Written by a psychiatrist and historian, American Melancholy: Constructions of Depression in the Twentieth Century looks at how culture, politics and, in particular, gender have played a role in the development of a diagnosis.  Hirshbein moves between several different worlds, showing how they intercalate and, indeed, are very much part of the same world: psychiatric nosology and cultural attitudes to the gendered expression of emotion and feelings, medication trials and magazine advice to women about how they should deal with the blues, the relations between treatment paradigms and how society views suffering.


This book is a useful primer on gender and depression in the twentieth century, and though the blurbs focus on gender, it is perhaps most surprising and thought-provoking when dealing with the development of psychiatric nosology in The Diagnostic and Statistical Manual of Mental Disorders (through the lens of a historian interested in gender).  The history is often quite broad, as when Hirshbein divides the twentieth century up into two halves, or speaks of the "malaise and depression of the 1970s" and the "optimistic" 1980s (69), but Hirshbein points to important cultural trends over these periods to show how they create environments, pressures, and opportunities that guide how we make sense of emotional suffering. 

A particularly important contribution to the literature is how Hirshbein demonstrates that the differentiation of depression as a disease entity and disorder occurs through a complex sociocultural process, frequently involving circularities and feedback loops (as when epidemiologists study depression in groups that have more women, then wonder if depression is more common in women, and then create instruments based on these groups that are developed by what they see in these groups, and subsequently use these instruments to show that depression is more common in women); but, in particular, she shows that this process is not just foisted onto a gullible public but is also a response to broader sociocultural themes, ones that, for example, create a milieu in which women are identified in the first place as more depressed, and how women (including women psychiatrists) subsequently seek to address this (or, at times, critique it or reject it - the circularities are never fully circular, never fully closed off).  And so Hirshbein demonstrates an ambivalence that is suited to someone speaking with two voices, as a psychiatrist and a historian; for example, as she notes, if depression is "gendered" towards women, it may be a way of taking seriously the emotional suffering of women.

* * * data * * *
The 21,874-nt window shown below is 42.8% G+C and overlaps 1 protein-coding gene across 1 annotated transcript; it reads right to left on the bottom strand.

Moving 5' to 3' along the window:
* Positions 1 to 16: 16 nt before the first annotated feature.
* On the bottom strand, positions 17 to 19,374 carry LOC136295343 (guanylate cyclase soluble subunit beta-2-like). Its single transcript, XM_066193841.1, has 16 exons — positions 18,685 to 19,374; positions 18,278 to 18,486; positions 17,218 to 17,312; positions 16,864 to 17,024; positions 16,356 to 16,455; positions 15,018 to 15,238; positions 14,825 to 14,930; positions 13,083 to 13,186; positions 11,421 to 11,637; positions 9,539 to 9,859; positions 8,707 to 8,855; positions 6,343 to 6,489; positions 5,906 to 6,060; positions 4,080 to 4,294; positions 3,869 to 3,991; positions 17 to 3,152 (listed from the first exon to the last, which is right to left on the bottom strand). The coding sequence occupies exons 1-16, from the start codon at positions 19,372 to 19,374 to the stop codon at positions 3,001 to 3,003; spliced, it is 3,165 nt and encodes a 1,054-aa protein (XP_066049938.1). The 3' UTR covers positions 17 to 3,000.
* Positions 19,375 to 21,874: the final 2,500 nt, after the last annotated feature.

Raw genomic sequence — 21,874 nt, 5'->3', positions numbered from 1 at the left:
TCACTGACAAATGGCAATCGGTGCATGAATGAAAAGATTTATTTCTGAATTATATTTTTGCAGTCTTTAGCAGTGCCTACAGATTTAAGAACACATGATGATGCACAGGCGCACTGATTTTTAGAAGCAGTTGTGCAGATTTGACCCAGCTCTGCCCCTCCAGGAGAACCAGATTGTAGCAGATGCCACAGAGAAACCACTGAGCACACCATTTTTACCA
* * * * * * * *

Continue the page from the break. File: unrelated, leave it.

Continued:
Rutgers University Press

Place Published

Piscataway, N.J.



Page Count